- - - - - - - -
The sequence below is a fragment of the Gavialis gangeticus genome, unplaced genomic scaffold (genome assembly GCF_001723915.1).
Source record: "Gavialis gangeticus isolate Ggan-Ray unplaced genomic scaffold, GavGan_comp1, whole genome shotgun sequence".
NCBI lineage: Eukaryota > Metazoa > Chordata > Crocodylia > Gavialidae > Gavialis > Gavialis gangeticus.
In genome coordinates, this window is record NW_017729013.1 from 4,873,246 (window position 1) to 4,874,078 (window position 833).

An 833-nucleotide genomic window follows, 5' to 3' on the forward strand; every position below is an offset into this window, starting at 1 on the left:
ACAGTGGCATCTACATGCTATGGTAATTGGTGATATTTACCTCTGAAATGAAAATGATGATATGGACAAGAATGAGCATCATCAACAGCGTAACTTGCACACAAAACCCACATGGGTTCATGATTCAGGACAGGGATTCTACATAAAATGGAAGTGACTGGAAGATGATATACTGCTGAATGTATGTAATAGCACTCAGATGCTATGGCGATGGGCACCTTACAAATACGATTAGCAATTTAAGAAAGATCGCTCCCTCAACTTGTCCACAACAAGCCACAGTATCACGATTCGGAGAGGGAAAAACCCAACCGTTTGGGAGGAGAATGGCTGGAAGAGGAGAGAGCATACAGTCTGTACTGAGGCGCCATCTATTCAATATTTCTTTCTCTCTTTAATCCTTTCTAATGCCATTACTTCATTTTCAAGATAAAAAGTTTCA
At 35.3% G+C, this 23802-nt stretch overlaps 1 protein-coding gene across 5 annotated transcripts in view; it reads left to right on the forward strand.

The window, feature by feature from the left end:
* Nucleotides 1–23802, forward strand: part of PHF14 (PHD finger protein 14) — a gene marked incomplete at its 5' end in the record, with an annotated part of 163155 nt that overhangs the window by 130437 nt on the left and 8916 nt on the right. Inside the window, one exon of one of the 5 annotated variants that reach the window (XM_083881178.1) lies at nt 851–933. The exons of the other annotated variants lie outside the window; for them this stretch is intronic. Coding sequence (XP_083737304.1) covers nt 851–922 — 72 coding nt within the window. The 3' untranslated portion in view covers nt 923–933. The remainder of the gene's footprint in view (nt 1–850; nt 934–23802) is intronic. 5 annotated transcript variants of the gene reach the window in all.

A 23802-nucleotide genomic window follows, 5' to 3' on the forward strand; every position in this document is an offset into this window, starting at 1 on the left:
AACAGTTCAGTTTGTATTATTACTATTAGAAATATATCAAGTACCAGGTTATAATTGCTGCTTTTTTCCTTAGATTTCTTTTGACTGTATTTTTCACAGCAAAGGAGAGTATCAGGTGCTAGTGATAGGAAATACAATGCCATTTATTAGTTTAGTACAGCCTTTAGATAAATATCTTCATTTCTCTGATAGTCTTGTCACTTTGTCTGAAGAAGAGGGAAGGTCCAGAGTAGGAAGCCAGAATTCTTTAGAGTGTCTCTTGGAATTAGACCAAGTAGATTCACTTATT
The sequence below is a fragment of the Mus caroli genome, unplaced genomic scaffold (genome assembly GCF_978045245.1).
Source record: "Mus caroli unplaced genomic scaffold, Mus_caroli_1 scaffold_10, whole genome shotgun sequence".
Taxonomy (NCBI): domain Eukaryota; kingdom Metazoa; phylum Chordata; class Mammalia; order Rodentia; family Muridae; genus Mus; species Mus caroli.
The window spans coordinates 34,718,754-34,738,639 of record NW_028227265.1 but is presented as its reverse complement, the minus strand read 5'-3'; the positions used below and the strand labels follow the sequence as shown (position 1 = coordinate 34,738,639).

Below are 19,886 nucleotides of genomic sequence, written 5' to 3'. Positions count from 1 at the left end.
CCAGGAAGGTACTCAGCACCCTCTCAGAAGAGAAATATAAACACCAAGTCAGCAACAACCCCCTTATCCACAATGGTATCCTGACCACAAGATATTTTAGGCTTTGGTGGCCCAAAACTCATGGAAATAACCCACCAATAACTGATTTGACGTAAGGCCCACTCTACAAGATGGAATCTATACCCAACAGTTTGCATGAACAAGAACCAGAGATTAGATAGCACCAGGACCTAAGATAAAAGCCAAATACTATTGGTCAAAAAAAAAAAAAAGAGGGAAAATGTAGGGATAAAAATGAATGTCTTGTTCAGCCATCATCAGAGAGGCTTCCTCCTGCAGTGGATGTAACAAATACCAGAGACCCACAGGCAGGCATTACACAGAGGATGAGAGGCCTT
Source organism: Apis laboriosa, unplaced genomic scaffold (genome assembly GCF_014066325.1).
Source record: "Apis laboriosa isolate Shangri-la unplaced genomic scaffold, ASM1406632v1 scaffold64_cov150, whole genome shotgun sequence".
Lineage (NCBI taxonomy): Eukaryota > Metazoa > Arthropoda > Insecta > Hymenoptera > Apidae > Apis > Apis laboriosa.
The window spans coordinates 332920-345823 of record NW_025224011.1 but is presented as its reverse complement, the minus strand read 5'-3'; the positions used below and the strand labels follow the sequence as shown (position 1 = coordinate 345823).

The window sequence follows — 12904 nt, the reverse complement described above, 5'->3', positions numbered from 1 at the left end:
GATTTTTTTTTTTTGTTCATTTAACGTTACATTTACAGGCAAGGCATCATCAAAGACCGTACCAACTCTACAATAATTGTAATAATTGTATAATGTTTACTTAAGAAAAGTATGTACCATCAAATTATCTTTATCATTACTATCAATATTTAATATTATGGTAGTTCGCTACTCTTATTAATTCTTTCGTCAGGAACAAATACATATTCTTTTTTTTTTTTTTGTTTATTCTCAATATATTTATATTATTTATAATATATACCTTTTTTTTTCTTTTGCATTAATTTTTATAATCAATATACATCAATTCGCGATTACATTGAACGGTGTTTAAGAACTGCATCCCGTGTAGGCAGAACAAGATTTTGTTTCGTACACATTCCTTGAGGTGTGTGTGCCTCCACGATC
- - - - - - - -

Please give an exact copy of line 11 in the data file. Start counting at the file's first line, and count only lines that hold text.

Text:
AACAGTTCAGTTTGTATTATTACTATTAGAAATATATCAAGTACCAGGTTATAATTGCTGCTTTTTTCCTTAGATTTCTTTTGACTGTATTTTTCACAGCAAAGGAGAGTATCAGGTGCTAGTGATAGGAAATACAATGCCATTTATTAGTTTAGTACAGCCTTTAGATAAATATCTTCATTTCTCTGATAGTCTTGTCACTTTGTCTGAAGAAGAGGGAAGGTCCAGAGTAGGAAGCCAGAATTCTTTAGAGTGTCTCTTGGAATTAGACCAAGTAGATTCACTTATT